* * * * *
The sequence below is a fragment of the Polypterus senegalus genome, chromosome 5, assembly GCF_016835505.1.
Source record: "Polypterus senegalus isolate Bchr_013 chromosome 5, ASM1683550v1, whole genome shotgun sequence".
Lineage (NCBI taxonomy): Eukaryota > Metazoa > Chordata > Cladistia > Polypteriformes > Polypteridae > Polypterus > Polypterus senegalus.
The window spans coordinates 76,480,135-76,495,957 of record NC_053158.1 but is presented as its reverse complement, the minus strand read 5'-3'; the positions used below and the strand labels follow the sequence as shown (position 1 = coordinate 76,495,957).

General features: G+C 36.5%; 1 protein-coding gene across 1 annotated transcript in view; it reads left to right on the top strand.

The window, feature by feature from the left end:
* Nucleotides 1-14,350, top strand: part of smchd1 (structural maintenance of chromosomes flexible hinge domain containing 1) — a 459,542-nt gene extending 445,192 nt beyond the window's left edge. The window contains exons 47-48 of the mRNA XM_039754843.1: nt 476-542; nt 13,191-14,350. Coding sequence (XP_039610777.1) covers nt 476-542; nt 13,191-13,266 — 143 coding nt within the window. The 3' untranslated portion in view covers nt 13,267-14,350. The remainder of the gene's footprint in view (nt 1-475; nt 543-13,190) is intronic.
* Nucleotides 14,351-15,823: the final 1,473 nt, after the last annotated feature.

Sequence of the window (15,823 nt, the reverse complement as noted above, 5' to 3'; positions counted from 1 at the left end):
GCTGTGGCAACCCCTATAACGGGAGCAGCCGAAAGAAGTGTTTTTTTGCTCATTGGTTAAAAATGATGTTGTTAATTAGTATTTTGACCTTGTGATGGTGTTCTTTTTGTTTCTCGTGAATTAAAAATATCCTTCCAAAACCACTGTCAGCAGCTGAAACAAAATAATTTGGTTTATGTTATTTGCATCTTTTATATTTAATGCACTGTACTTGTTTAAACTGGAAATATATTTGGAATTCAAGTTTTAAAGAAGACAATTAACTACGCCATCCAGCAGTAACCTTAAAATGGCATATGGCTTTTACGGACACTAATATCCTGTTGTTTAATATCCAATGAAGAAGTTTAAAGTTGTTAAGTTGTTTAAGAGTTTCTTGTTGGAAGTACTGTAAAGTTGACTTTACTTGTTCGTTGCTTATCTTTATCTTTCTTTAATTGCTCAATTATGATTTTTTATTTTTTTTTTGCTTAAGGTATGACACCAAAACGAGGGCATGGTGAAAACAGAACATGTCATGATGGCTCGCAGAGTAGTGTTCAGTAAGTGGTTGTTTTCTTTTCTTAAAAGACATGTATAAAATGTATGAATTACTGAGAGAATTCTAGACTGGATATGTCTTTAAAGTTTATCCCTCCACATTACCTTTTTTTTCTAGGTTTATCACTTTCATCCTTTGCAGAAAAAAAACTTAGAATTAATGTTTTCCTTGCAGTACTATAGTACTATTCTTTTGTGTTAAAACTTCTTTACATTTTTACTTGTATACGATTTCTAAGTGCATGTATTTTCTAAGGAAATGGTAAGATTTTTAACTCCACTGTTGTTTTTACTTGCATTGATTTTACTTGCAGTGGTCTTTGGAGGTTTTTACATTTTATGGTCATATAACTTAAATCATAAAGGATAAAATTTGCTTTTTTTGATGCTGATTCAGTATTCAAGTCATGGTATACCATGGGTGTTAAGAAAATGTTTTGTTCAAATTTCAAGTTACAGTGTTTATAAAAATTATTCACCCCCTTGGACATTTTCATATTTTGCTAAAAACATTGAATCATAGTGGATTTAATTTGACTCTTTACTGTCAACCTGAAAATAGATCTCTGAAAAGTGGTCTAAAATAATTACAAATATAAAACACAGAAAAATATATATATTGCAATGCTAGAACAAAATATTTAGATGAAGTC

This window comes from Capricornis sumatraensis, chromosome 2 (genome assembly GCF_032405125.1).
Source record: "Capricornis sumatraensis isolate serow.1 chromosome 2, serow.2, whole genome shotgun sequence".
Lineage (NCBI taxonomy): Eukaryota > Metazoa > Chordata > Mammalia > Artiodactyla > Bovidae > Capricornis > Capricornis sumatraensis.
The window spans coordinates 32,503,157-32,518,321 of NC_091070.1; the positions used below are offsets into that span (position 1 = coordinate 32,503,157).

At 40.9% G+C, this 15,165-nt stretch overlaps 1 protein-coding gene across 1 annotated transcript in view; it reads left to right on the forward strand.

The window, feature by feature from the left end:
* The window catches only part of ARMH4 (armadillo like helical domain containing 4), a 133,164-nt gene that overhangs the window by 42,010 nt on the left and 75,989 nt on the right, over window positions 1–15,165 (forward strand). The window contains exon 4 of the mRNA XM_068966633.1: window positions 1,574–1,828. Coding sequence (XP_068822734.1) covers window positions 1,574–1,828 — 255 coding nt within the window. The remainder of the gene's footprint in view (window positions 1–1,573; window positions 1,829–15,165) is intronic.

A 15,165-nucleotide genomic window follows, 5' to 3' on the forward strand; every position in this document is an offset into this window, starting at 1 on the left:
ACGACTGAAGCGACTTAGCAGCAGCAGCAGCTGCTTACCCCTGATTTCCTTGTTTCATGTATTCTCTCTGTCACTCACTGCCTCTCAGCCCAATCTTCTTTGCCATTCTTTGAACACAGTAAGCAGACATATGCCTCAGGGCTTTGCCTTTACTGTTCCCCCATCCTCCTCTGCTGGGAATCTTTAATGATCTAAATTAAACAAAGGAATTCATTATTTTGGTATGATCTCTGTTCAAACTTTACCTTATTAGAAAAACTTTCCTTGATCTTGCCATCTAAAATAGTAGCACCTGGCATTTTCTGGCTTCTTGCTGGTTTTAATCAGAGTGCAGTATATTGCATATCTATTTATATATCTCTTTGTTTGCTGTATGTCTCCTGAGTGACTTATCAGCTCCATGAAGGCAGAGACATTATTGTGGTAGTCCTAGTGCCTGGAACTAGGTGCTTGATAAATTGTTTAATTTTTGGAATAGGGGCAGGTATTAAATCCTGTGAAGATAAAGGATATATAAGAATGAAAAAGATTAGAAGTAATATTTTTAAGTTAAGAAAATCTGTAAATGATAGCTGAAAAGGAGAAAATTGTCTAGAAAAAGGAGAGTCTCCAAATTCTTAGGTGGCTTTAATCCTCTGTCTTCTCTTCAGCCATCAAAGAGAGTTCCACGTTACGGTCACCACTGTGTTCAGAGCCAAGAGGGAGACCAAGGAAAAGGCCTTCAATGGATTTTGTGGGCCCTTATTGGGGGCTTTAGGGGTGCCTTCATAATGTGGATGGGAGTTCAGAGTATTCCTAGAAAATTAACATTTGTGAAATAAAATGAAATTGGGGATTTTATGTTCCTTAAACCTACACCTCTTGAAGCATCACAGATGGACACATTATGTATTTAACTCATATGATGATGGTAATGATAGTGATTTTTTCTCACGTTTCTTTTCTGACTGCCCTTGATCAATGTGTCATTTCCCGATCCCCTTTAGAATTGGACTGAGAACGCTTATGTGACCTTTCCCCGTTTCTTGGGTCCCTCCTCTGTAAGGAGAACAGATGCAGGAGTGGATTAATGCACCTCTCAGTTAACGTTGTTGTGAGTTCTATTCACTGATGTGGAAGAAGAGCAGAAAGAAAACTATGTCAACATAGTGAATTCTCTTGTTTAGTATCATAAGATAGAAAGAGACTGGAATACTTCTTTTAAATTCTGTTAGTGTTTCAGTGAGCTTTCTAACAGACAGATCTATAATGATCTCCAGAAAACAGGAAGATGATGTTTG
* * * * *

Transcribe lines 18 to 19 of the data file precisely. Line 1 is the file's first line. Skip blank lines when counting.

A 15,165-nucleotide genomic window follows, 5' to 3' on the forward strand; every position in this document is an offset into this window, starting at 1 on the left:
ACGACTGAAGCGACTTAGCAGCAGCAGCAGCTGCTTACCCCTGATTTCCTTGTTTCATGTATTCTCTCTGTCACTCACTGCCTCTCAGCCCAATCTTCTTTGCCATTCTTTGAACACAGTAAGCAGACATATGCCTCAGGGCTTTGCCTTTACTGTTCCCCCATCCTCCTCTGCTGGGAATCTTTAATGATCTAAATTAAACAAAGGAATTCATTATTTTGGTATGATCTCTGTTCAAACTTTACCTTATTAGAAAAACTTTCCTTGATCTTGCCATCTAAAATAGTAGCACCTGGCATTTTCTGGCTTCTTGCTGGTTTTAATCAGAGTGCAGTATATTGCATATCTATTTATATATCTCTTTGTTTGCTGTATGTCTCCTGAGTGACTTATCAGCTCCATGAAGGCAGAGACATTATTGTGGTAGTCCTAGTGCCTGGAACTAGGTGCTTGATAAATTGTTTAATTTTTGGAATAGGGGCAGGTATTAAATCCTGTGAAGATAAAGGATATATAAGAATGAAAAAGATTAGAAGTAATATTTTTAAGTTAAGAAAATCTGTAAATGATAGCTGAAAAGGAGAAAATTGTCTAGAAAAAGGAGAGTCTCCAAATTCTTAGGTGGCTTTAATCCTCTGTCTTCTCTTCAGCCATCAAAGAGAGTTCCACGTTACGGTCACCACTGTGTTCAGAGCCAAGAGGGAGACCAAGGAAAAGGCCTTCAATGGATTTTGTGGGCCCTTATTGGGGGCTTTAGGGGTGCCTTCATAATGTGGATGGGAGTTCAGAGTATTCCTAGAAAATTAACATTTGTGAAATAAAATGAAATTGGGGATTTTATGTTCCTTAAACCTACACCTCTTGAAGCATCACAGATGGACACATTATGTATTTAACTCATATGATGATGGTAATGATAGTGATTTTTTCTCACGTTTCTTTTCTGACTGCCCTTGATCAATGTGTCATTTCCCGATCCCCTTTAGAATTGGACTGAGAACGCTTATGTGACCTTTCCCCGTTTCTTGGGTCCCTCCTCTGTAAGGAGAACAGATGCAGGAGTGGATTAATGCACCTCTCAGTTAACGTTGTTGTGAGTTCTATTCACTGATGTGGAAGAAGAGCAGAAAGAAAACTATGTCAACATAGTGAATTCTCTTGTTTAGTATCATAAGATAGAAAGAGACTGGAATACTTCTTTTAAATTCTGTTAGTGTTTCAGTGAGCTTTCTAACAGACAGATCTATAATGATCTCCAGAAAACAGGAAGATGATGTTTG